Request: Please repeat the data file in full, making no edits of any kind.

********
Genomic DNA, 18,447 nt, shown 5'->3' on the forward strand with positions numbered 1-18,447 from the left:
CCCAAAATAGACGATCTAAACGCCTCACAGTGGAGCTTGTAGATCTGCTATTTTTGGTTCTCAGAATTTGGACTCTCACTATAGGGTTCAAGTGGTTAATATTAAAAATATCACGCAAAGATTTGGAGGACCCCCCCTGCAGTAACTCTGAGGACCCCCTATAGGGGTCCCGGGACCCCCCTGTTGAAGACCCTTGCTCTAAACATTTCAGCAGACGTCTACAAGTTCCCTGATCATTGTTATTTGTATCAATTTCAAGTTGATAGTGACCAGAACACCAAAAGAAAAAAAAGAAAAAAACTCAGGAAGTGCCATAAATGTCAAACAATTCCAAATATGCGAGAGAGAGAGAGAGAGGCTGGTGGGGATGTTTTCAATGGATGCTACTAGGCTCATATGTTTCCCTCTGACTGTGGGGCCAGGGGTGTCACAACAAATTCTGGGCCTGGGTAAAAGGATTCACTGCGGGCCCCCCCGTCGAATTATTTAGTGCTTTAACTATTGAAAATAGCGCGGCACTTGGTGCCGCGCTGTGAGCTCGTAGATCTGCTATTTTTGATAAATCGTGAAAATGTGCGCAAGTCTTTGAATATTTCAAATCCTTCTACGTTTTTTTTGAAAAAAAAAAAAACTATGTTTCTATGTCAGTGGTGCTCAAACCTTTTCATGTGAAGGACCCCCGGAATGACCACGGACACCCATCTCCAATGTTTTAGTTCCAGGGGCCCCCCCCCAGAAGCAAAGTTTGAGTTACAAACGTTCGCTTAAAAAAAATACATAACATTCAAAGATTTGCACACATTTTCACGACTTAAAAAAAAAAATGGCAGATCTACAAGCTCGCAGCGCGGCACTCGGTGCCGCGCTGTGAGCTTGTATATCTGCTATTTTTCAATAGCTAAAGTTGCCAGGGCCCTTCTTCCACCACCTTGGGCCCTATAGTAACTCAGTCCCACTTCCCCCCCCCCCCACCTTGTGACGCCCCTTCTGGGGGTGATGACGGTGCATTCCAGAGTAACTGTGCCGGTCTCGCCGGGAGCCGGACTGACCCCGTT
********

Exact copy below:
Genomic DNA, 18,447 nt, shown 5'->3' on the forward strand with positions numbered 1-18,447 from the left:
CCCAAAATAGACGATCTAAACGCCTCACAGTGGAGCTTGTAGATCTGCTATTTTTGGTTCTCAGAATTTGGACTCTCACTATAGGGTTCAAGTGGTTAATATTAAAAATATCACGCAAAGATTTGGAGGACCCCCCCTGCAGTAACTCTGAGGACCCCCTATAGGGGTCCCGGGACCCCCCTGTTGAAGACCCTTGCTCTAAACATTTCAGCAGACGTCTACAAGTTCCCTGATCATTGTTATTTGTATCAATTTCAAGTTGATAGTGACCAGAACACCAAAAGAAAAAAAAGAAAAAAACTCAGGAAGTGCCATAAATGTCAAACAATTCCAAATATGCGAGAGAGAGAGAGAGAGGCTGGTGGGGATGTTTTCAATGGATGCTACTAGGCTCATATGTTTCCCTCTGACTGTGGGGCCAGGGGTGTCACAACAAATTCTGGGCCTGGGTAAAAGGATTCACTGCGGGCCCCCCCGTCGAATTATTTAGTGCTTTAACTATTGAAAATAGCGCGGCACTTGGTGCCGCGCTGTGAGCTCGTAGATCTGCTATTTTTGATAAATCGTGAAAATGTGCGCAAGTCTTTGAATATTTCAAATCCTTCTACGTTTTTTTTGAAAAAAAAAAAAACTATGTTTCTATGTCAGTGGTGCTCAAACCTTTTCATGTGAAGGACCCCCGGAATGACCACGGACACCCATCTCCAATGTTTTAGTTCCAGGGGCCCCCCCCCAGAAGCAAAGTTTGAGTTACAAACGTTCGCTTAAAAAAAATACATAACATTCAAAGATTTGCACACATTTTCACGACTTAAAAAAAAAAATGGCAGATCTACAAGCTCGCAGCGCGGCACTCGGTGCCGCGCTGTGAGCTTGTATATCTGCTATTTTTCAATAGCTAAAGTTGCCAGGGCCCTTCTTCCACCACCTTGGGCCCTATAGTAACTCAGTCCCACTTCCCCCCCCCCCCACCTTGTGACGCCCCTTCTGGGGGTGATGACGGTGCATTCCAGAGTAACTGTGCCGGTCTCGCCGGGAGCCGGACTGACCCCGTT